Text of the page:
Swan Vestas – part 1, 1883 to 1959

1909 Swan Vestas label, 95 x 118 mm
1909 Swan Vestas label, 95 x 118 mm

Exhibitor : James Oxley-Brennan

This Exhibit tells the story of Swan Vestas, one of the world’s most recognisable matchbox brands, in three parts :

  1. From 1883 to 1959, the early years
  2. From 1959 to 1994, when the Swan image turned right, here
  3. From 1994 to the present day, when manufacturing moved from Britain to Sweden, here

Vesta is the Roman goddess of the Hearth, and the name “Vesta” was adopted by many match manufacturers in the 19th Century, specifically for matches with short stems which were used mainly by smokers.

Swan Vestas was first trademarked by Collard & Co, Liverpool in 1883, who later became Collard & Kendall and were taken over by Diamond Match Company in 1895. Diamond then merged with Bryant & May in 1901.

Two No. 12 labels from the Glasgow factory, 1919
Two No. 12 labels from the Glasgow factory, 1919

 

My own Swan Vestas collection starts in 1909, when Bryant & May were operating factories in London and Liverpool. They opened the Maryhill factory in Glasgow in 1919. 

No. 18 size box, with two trays
No. 18 size box, with two trays

These labels were affixed on card boxes. Bryant & May made a number of standard size boxes, and favoured the Number 12 (3 ⅛ x 1 ⅞ inches), Number 15 (6 ½ x 2 ⅛ inches) and Number 18 (6 ½ x 4 inches) size boxes for Swan. The matches were made of pine and had round stems.

 

1931 and 1938 No. 15 labels
1931 and 1938 No. 15 labels

 

 

It is interesting to see how the designs changed over time, as shown on these two No. 15 labels from the Fairfield Works, Bow from July 1931 and January 1938 respectively.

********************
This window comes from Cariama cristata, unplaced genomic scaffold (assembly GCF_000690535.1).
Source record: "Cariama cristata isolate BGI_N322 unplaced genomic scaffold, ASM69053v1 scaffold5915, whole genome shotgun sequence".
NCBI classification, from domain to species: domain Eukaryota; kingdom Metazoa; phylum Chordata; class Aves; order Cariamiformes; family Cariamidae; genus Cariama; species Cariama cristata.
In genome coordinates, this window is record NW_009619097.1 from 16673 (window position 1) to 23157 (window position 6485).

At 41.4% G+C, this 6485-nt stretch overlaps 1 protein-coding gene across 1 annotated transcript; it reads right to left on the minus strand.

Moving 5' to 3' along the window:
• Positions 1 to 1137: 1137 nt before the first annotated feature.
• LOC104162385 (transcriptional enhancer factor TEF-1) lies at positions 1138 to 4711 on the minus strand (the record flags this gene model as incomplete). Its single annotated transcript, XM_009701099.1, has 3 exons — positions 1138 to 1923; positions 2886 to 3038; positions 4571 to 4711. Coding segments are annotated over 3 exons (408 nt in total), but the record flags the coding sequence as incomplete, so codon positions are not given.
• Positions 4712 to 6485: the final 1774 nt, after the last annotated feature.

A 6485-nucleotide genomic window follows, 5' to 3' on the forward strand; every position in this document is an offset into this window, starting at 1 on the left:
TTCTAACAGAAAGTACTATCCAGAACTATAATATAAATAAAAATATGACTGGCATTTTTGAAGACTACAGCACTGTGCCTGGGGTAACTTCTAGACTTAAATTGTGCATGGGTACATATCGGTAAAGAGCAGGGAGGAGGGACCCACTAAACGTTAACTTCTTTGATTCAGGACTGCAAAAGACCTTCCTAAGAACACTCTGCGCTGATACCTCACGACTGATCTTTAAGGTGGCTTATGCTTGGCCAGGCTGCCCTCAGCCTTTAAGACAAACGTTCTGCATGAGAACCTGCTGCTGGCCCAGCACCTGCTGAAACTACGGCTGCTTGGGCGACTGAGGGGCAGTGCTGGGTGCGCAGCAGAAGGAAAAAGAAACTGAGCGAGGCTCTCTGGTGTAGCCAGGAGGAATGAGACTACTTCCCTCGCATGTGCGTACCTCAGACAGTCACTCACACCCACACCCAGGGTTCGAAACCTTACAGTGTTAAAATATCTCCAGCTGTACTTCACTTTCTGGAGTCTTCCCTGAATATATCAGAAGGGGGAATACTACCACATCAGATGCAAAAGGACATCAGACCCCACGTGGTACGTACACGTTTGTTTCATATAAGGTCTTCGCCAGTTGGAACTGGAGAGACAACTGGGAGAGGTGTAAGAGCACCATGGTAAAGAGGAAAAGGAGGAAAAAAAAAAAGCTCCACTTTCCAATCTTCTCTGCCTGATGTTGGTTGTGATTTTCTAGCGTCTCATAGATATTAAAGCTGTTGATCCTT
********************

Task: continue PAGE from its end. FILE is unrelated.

1931 and 1938 No. 15 labels
1931 and 1938 No. 15 labels

 

 

 

Of course, Bryant & May were always looking for new opportunities to sell their matches, and in 1930 created a match for female smokers known as “Dainty”.

No. 12 labels from 1940, 1941, 1945 and 1954
No. 12 labels from 1940, 1941, 1945 and 1954

 

 

Raw materials became scarce during the Second World War, and in order to conserve materials all fancy brands were withdrawn. Boxes and labels were marked “Use Matches Sparingly” to persuade the public to economise in their use of matches; this was introduced in 1941 and lasted for several years.

Bryant & May had increased the prices in 1940 : standard size boxes went up from 1d to 1½d, and Swan Vestas from 1½d to 3d.

The last significant change to occur, before the Swan changed direction in 1959, was in 1954. when the timber being used was changed from pine to poplar, and the matches became square instead of round.

 

Boxes were enclosed in dozen wrappers, then in half-gross and/or gross wrappers for shipping to the wholesalers. The gallery below shows some wrappers, click on an image to enlarge it.

For the next chapter of Swan Vestas story click here

Click here to return to the Exhibition Catalogue.

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